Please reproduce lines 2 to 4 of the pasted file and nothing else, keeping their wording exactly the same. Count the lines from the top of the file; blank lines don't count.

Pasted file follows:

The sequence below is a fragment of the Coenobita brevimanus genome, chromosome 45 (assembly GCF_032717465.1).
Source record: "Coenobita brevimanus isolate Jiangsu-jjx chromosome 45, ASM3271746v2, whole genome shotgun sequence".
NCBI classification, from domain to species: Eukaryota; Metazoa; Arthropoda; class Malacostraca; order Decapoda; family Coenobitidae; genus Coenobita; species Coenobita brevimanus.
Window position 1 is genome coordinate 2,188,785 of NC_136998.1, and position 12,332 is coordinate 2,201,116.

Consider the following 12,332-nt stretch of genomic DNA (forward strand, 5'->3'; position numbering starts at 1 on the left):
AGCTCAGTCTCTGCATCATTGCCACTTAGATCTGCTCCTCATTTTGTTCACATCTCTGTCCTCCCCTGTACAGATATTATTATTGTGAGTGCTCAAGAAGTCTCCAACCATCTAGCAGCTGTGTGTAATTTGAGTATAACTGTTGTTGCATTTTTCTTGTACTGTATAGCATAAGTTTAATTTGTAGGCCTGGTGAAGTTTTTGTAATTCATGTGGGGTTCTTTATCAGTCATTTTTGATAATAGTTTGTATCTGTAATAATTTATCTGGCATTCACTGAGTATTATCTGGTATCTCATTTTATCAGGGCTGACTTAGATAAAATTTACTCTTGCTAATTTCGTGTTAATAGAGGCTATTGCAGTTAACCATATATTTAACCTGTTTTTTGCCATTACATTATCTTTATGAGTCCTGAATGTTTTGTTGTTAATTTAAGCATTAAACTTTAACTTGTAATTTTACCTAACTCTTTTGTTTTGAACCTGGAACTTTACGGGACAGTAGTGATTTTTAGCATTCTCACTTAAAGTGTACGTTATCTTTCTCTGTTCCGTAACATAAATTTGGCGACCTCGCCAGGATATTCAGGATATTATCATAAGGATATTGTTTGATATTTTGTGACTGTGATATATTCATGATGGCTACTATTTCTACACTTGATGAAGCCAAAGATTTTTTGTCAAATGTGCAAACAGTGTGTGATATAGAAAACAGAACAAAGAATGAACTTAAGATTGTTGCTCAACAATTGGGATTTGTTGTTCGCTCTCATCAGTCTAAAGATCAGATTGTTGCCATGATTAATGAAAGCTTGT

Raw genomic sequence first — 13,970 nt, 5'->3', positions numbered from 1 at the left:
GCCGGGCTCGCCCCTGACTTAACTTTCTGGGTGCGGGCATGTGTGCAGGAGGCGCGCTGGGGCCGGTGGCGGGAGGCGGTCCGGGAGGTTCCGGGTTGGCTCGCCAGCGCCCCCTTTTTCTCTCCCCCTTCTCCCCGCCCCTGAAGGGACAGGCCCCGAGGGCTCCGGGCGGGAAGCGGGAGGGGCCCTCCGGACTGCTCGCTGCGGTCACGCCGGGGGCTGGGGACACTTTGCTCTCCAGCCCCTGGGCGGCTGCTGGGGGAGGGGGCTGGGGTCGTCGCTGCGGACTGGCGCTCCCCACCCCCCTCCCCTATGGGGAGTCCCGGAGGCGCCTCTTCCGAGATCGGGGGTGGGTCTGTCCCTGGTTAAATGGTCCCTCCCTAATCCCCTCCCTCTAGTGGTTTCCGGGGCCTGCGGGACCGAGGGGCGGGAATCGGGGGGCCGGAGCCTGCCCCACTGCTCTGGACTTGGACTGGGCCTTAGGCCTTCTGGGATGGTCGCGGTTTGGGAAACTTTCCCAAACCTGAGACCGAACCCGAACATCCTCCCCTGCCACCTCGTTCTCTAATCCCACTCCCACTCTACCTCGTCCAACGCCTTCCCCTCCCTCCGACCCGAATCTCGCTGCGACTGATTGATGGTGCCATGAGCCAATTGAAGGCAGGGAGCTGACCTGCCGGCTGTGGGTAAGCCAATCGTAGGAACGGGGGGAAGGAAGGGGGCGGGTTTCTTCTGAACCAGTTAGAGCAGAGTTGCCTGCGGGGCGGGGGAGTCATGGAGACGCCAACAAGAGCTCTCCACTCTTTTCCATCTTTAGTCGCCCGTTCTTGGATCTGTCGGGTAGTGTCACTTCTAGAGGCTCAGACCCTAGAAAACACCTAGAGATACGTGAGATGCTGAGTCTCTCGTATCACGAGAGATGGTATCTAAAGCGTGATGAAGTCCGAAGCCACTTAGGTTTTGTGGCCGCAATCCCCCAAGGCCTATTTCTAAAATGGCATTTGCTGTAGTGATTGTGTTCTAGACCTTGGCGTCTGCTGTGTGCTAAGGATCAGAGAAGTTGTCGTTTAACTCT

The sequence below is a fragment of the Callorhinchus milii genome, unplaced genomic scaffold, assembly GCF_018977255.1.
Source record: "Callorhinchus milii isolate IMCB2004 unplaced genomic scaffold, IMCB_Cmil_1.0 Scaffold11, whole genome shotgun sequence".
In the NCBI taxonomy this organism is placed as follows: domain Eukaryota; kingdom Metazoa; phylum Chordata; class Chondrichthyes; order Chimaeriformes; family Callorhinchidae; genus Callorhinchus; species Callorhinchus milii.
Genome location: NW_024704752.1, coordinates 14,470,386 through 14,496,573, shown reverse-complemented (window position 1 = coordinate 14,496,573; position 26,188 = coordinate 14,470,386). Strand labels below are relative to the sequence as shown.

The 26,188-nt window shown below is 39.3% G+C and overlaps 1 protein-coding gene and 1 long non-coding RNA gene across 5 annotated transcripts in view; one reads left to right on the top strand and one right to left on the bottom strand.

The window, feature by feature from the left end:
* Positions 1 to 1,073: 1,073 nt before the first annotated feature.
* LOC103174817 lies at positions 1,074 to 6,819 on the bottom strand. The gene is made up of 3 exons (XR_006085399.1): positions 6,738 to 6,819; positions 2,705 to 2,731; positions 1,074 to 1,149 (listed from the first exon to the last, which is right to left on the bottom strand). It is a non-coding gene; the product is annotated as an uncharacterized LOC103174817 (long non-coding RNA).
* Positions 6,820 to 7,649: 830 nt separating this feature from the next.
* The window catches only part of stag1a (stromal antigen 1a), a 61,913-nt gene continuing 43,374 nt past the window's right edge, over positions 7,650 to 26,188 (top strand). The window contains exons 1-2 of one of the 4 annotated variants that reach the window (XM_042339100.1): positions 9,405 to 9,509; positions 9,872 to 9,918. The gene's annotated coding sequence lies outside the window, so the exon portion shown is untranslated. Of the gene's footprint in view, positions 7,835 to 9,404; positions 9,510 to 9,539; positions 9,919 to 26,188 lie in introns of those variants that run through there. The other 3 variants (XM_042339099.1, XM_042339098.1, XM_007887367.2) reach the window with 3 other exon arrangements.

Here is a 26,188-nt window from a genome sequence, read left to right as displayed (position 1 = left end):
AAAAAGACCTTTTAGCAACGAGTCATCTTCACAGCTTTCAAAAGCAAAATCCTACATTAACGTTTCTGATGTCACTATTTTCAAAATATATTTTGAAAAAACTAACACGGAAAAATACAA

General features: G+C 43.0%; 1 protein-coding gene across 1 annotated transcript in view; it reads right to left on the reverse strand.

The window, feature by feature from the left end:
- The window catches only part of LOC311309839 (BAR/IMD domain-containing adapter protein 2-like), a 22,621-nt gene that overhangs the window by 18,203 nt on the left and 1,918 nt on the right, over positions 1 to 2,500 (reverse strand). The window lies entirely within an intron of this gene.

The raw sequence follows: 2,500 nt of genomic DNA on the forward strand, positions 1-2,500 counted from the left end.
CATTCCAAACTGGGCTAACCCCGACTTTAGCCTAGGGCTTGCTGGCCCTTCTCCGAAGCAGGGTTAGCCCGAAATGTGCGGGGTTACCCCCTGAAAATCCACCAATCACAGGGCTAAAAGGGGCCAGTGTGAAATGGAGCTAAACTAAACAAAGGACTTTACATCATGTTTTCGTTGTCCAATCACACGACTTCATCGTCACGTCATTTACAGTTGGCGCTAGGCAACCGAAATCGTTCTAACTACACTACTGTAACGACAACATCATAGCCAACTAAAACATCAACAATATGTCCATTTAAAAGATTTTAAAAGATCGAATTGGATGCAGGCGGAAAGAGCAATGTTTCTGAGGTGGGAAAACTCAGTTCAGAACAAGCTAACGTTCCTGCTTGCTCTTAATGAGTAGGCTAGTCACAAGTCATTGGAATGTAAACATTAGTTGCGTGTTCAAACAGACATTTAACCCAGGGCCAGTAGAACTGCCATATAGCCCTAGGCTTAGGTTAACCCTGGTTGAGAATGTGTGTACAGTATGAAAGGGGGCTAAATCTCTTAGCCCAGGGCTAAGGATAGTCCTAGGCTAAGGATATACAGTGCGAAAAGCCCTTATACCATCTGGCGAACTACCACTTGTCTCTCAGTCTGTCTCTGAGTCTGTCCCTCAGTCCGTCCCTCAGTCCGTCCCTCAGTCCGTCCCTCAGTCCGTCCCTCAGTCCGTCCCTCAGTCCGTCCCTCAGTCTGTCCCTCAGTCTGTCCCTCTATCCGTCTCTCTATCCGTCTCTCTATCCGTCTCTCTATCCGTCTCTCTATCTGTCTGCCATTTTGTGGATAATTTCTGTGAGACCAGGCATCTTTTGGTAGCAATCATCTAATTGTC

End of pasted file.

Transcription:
Source record: "Coenobita brevimanus isolate Jiangsu-jjx chromosome 45, ASM3271746v2, whole genome shotgun sequence".
NCBI classification, from domain to species: Eukaryota; Metazoa; Arthropoda; class Malacostraca; order Decapoda; family Coenobitidae; genus Coenobita; species Coenobita brevimanus.
Window position 1 is genome coordinate 2,188,785 of NC_136998.1, and position 12,332 is coordinate 2,201,116.